Invasive Species

Midwest Groundcovers' Invasive Species Statement
Our philosophy is to help place the right plant in the right place using quality plant material appropriate to the Midwest Region. 

Partnering with Respected Authorities
We partner with leading responsible research organizations in the Chicagoland Region such as Chicago Botanic Garden, The Morton Arboretum and Chicago Wilderness, in order to assess invasive species and determine the appropriate course of action.  It is our aim to engage in dialogue with our industry and conservation partners in an effort to make positive, proactive, responsible and practical decisions about actions in relation to the threat of invasive species. For a list of our respected local authorities, see below or visit our Resource Links page.

What is an Invasive Species? (As per the USDA National Invasive Species Information Center)

  • An alien species to a particular ecosystem
  • Whose introduction causes or is likely to cause economic or environmental harm, or harm to human health

For more information on what makes a plant invasive, click here.

Our Invasive Species Management Committment
We actively work and consult with our customers to help them achieve long term planting success. We consider a broad variety of factors such as garden location, light, soil moisture, as well as the plant's potential to expand into surrounding landscape areas. In addition, we help educate the public through our conservation partners and our website.

We are concerned about the health of our natural areas and the adverse environmental and financial consequences caused by invasive species.  While we have strong concerns about the negative impacts invasive species can cause our environment, we are also concerned about labeling plants as potentially invasive that may still have appropriate garden applications.  When understood and used appropriately, potentially invasive plants can be functional in highly urbanized settings.  An example is utilizing Vinca minor in a highly urbanized area where it is restricted by concrete planters and is functional due to low light situations.  On the contrary, utilizing Vinca minor near a natural area could pose a threat to that ecosystem.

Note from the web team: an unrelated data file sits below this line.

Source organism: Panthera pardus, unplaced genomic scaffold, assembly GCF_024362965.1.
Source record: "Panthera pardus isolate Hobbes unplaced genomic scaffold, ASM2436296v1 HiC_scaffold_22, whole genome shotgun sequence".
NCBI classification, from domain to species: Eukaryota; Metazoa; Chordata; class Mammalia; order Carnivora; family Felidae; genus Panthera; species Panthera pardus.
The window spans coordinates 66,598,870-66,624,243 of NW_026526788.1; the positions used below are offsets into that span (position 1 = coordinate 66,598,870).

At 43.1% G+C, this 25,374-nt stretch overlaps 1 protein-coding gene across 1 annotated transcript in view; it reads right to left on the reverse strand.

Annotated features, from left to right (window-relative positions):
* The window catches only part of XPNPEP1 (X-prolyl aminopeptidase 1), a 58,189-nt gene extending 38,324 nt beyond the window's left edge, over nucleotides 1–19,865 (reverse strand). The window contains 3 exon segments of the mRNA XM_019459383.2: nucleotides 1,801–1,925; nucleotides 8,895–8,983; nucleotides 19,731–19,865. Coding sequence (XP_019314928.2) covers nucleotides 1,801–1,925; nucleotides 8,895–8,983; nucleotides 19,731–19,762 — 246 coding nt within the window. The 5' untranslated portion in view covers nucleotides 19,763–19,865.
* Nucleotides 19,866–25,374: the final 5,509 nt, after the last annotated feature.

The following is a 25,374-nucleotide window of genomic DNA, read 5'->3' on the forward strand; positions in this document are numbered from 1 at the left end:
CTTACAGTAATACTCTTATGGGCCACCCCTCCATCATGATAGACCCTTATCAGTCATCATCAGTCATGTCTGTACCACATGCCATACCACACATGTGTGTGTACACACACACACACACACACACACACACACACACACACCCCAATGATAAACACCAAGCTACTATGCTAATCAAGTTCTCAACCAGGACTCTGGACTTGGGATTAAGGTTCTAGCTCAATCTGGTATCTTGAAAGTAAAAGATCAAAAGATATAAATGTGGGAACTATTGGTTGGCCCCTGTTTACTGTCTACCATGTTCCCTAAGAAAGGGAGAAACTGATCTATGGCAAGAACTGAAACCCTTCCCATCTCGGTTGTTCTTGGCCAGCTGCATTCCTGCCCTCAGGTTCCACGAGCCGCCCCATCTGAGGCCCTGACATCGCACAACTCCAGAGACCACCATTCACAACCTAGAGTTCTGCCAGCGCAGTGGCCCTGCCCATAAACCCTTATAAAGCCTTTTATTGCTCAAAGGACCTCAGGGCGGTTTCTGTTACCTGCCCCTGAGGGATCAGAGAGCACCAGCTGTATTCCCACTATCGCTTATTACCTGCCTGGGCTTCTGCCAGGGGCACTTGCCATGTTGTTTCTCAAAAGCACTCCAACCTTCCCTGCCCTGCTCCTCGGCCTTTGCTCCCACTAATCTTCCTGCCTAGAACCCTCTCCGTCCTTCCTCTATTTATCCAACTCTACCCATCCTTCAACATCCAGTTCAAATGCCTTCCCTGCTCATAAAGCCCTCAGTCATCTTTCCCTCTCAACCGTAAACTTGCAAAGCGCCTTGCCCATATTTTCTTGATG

Midwest Groundcovers propagates, grows and sells plants to meet the needs of the wholesale green industry.  Our customers include many who are in the position to specify and use a plant that has been identified as being potentially invasive in the natural areas of the Midwest Region.  We continue to work with these individuals and businesses to educate them about this important issue.

In 2014, Midwest Groundcovers was the recipient of the 2014 Illinois Invasive Species Awareness Month (ISAM) Business of the Year award for our leadership in developing the relationship between the green industry and conservation, and maintaining our invasive species management commitment. For full press release, visit our News.

Choosing the Right Plant for the Right Place
Selecting the right plant for the right place requires site analysis especially in the areas of light and wind exposure, soil moisture and soil type.

We continually invest in tools, resources and solutions to help customers consider appropriate plant choices.  Our plant database is updated daily and translates into vital information for our catalog and website tools. We've designed our Advanced Plant Search to provide robust search criteria in order to provide multiple options once a site analysis has been completed.

Several essential tools we have developed to help select the right plant for the right place are Midwest Solutions® and Garden Artistry™.  Our goal for these tools is to suggest tried & true plant combinations that are attractive, vigorous, yet well-behaved and provide a sustainable plant solution.

Local Invasive Species Control & Management Authorities
Chicago Botanic Garden
Chicago Wilderness
Conserve Lake County
Illinois Invasive Species Awarness Month (ISAM)
Midwest Invasive Plant Network (MIPN)
Northeast Illinois Invasive Plant Partnership (NIIPP)
The Conservation Foundation
The Morton Arboretum